HSBC keeping careful eye on retailers' credit quality

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The Independent Online

HSBC added to growing concerns about the outlook for UK banks yesterday triggered by the consumer slowdown when it said that it was keeping a close watch on the credit quality of retailers and housebuilders.

HSBC added to growing concerns about the outlook for UK banks yesterday triggered by the consumer slowdown when it said that it was keeping a close watch on the credit quality of retailers and housebuilders.

Douglas Flint, its finance chief, said: "We remain cautious on the outlook" for the bank. Commenting on credit quality, he said there were signs of "weakness in retail supply chains". Last week, Barclays issued a stern warning about rising consumer bad debts.

Mr Flint said: "In commercial and corporate lending we continue to be in an environment where gross charges continue to be favourable ... The extent to which that is going to change is clearly something that we keep a careful eye on." He went on to say: "The retail segment and the supply chain to the retail segment is clearly something that is under scrutiny. We will keep a careful eye in the UK on housebuilders."

Many British retailers have issued grim trading updates in recent months as consumers tighten their belts following a series of interest rate hikes and a cooling housing market. A survey from the CBI yesterday indicated that retail sales fell again in May, with retailers' expectations for June the worst in 13 years.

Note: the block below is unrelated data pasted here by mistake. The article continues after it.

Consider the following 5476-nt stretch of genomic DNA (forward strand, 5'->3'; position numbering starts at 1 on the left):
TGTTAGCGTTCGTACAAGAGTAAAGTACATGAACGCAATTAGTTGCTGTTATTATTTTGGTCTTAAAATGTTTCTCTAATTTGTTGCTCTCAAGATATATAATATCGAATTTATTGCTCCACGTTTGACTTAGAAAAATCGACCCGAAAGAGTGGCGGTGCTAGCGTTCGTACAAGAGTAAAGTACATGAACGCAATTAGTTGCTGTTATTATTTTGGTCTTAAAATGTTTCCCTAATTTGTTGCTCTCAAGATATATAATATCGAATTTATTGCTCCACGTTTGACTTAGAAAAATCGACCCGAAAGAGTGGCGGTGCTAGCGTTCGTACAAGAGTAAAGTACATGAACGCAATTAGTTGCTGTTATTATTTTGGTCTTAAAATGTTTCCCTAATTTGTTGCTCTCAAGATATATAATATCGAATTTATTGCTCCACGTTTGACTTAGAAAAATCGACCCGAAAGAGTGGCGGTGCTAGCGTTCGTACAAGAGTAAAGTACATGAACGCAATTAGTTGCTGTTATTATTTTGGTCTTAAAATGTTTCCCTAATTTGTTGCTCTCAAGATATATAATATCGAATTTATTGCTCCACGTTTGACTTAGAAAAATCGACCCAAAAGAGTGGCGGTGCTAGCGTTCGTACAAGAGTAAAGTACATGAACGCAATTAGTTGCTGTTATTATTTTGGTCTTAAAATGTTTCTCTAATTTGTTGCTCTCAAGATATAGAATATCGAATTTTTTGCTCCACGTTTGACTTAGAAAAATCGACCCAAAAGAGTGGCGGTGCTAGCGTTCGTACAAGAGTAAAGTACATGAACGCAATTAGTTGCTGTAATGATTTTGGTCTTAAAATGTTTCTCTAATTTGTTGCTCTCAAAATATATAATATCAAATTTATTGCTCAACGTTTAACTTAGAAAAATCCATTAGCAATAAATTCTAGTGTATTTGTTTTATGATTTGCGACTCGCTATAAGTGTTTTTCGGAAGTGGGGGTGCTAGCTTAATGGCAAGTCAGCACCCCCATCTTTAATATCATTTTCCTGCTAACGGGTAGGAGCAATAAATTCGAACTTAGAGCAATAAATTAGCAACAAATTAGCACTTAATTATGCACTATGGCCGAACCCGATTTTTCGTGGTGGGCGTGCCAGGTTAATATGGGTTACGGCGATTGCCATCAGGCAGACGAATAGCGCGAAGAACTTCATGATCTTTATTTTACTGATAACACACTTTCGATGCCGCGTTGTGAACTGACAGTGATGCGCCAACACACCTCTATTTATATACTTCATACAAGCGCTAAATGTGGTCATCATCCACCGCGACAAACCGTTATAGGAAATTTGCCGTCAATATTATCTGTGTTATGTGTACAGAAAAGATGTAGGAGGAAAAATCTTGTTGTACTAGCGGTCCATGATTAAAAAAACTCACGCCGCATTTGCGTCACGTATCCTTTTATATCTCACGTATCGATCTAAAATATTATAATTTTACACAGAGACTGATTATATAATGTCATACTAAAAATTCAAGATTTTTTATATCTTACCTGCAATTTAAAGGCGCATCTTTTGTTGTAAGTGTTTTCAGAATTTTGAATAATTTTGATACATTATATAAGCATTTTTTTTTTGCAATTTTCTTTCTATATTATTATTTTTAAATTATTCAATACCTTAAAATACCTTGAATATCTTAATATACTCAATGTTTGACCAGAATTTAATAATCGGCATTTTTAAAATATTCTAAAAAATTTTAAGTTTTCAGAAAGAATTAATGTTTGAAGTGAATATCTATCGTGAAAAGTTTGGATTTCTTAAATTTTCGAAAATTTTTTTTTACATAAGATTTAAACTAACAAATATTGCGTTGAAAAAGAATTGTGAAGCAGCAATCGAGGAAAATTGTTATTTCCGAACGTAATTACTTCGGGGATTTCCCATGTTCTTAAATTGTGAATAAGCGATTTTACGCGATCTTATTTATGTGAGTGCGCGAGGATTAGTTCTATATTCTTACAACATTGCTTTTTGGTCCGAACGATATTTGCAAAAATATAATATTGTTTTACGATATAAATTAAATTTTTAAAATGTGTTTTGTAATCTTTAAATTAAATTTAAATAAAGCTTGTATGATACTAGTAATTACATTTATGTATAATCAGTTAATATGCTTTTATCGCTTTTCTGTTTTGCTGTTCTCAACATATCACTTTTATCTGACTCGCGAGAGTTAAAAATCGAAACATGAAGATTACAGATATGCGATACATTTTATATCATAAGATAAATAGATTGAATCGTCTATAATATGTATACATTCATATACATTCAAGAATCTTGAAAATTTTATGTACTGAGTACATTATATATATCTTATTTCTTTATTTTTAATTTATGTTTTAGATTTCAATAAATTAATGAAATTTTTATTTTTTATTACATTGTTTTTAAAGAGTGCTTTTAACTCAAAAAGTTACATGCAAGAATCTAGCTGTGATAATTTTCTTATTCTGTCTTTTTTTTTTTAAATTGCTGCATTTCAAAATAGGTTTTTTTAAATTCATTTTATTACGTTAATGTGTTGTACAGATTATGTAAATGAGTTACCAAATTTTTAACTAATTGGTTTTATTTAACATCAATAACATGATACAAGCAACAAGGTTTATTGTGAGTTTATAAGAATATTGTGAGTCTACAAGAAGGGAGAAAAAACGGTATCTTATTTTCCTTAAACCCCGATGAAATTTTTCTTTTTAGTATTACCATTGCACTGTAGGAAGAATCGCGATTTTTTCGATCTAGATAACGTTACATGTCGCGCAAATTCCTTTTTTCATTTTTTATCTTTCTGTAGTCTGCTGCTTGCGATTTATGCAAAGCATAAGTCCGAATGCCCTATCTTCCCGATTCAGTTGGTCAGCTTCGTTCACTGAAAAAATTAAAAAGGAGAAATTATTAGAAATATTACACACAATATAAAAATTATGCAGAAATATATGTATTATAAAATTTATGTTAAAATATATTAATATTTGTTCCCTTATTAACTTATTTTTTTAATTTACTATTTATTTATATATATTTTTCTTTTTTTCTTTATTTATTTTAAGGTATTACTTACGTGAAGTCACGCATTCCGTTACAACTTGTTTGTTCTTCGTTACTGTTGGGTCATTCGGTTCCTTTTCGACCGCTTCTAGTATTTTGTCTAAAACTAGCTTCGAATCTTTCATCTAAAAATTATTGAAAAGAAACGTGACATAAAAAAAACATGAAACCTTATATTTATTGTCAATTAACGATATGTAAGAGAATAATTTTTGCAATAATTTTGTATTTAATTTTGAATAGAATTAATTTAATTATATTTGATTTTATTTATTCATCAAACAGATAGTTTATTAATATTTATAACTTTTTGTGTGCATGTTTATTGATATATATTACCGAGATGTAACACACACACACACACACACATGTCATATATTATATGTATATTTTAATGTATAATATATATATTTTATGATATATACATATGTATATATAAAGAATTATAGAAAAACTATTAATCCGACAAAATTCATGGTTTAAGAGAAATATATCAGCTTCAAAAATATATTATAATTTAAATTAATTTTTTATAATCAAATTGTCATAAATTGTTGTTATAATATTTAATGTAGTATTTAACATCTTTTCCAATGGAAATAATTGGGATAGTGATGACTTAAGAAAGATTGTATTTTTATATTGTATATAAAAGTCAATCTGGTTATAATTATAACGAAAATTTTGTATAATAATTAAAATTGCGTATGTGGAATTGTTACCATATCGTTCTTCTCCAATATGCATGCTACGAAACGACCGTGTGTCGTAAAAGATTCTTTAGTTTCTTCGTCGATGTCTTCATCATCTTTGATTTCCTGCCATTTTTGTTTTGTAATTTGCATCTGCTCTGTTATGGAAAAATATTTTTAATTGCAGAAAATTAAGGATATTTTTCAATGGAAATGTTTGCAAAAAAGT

Sir John Bond, HSBC's chairman, said last week that the group's first-quarter results were in line with its expectations despite a "marked" increase in bad consumer debts. But he added that the increase was "manageable" for the bank, which generates only a quarter of its profits in the UK. But traditional UK retail banks, such as Lloyds TSB, could be hit worse.

Mr Flint said yesterday that the deterioration in UK consumer quality was largely restricted to unsecured lending, particularly on loans written in early 2004, while mortgage lending was little affected.

HSBC and the Amicus union both said that they were eager to return to the negotiating table to resolve a pay dispute, which led to the first banking strike since 1997 last Friday. The union said further one-day strikes could follow if no agreement was reached.

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